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Roberto Fonseca - ABUC / The Australian review

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Roberto Fonseca is a charismatic Cuban revivalist and revisionist whose work carries the seal of revolutionary zeal. While he has made a significant contribution to his country's music continuum, including a stint with Buena Vista Social Club, the industrious piano maestro takes that exploration to a new peak with ABUC. Fonseca's ninth album and his first release for Impulse, one of America's premier jazz labels, is what the title obliquely implies - that is, a backwards perusal and dissemination of Cuba's jazz history. What the moniker fails to convey is the personalised and visionary nature of the artist's approach.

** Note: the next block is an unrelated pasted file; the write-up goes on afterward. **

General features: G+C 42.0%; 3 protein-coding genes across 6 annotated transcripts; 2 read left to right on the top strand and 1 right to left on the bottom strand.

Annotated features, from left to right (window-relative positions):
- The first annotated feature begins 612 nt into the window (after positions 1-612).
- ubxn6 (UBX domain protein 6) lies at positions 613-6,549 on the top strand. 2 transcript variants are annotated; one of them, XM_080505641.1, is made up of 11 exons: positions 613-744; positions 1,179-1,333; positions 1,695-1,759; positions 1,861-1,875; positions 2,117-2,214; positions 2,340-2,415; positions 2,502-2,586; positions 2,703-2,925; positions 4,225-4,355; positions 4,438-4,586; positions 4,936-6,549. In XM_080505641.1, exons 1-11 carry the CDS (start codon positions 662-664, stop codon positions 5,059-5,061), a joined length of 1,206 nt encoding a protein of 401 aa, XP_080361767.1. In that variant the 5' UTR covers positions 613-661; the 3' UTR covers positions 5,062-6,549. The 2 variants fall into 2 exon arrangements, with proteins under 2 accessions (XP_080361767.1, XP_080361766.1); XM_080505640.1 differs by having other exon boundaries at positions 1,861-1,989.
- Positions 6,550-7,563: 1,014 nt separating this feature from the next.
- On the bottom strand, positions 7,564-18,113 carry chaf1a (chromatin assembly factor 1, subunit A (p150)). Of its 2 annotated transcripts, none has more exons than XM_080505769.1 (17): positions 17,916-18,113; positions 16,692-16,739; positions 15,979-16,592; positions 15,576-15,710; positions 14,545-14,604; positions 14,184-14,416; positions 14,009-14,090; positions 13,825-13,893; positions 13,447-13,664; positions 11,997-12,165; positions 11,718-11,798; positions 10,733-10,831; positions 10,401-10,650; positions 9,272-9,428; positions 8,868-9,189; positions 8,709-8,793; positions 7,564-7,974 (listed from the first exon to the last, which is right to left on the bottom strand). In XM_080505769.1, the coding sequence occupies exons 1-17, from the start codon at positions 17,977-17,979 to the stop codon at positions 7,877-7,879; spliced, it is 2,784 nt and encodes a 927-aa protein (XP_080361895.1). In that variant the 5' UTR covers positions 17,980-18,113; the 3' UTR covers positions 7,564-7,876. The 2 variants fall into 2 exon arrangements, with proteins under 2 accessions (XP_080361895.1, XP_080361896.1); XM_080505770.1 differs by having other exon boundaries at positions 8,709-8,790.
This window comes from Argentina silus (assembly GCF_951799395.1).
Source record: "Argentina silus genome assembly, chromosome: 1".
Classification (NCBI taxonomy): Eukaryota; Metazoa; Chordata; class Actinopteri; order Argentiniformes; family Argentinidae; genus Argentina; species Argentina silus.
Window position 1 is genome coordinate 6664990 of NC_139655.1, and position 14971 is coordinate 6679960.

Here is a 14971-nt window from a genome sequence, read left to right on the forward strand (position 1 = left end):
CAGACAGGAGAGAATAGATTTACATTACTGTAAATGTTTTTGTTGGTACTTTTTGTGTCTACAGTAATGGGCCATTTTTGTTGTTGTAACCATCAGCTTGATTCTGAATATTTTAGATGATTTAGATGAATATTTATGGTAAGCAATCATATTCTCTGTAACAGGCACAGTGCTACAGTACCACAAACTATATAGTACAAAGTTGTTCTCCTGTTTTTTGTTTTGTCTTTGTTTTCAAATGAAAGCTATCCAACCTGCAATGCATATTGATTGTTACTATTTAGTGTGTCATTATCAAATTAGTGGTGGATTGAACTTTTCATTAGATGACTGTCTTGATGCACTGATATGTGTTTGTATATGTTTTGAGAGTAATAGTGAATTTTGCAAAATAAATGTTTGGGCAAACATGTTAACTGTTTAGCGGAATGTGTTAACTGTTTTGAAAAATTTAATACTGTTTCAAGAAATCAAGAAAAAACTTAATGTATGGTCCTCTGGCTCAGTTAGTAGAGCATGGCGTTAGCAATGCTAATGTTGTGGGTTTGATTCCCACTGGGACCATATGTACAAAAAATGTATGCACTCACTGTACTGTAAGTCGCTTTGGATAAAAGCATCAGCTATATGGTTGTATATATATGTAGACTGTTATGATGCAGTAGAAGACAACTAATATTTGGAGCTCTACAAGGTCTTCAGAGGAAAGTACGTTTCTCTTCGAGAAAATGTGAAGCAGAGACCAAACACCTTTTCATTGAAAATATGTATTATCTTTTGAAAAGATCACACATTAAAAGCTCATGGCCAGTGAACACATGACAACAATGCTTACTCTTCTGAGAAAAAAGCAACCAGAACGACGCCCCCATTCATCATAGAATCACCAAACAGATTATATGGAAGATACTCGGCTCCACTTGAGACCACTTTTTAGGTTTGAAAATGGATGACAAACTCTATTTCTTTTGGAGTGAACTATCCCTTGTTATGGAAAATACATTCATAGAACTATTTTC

ABUC is as adventurous as 2012's Yo, in which the Havana-based keyboard virtuoso, composer and producer drilled down into Cuba's musical roots with a stellar West African crew. This time Fonseca's creations showcase a coterie of Cuban legends, including his mother, singer Mercedes Cortes, and Buena Vista's trumpeter Manuel "Guajiro" Mirabal on the breathtakingly beautiful bolero study Despues. Fonseca has recorded another fellow Social Club alumnus, Eliades Ochoa, singing a co-penned song, Tumbao de la Unidad, as though his voice were filtered through the mists of time, while his compadre's hybrid guitar-tres weaves mesmerising son figures between stabs of electric guitar, staccato piano and percussion.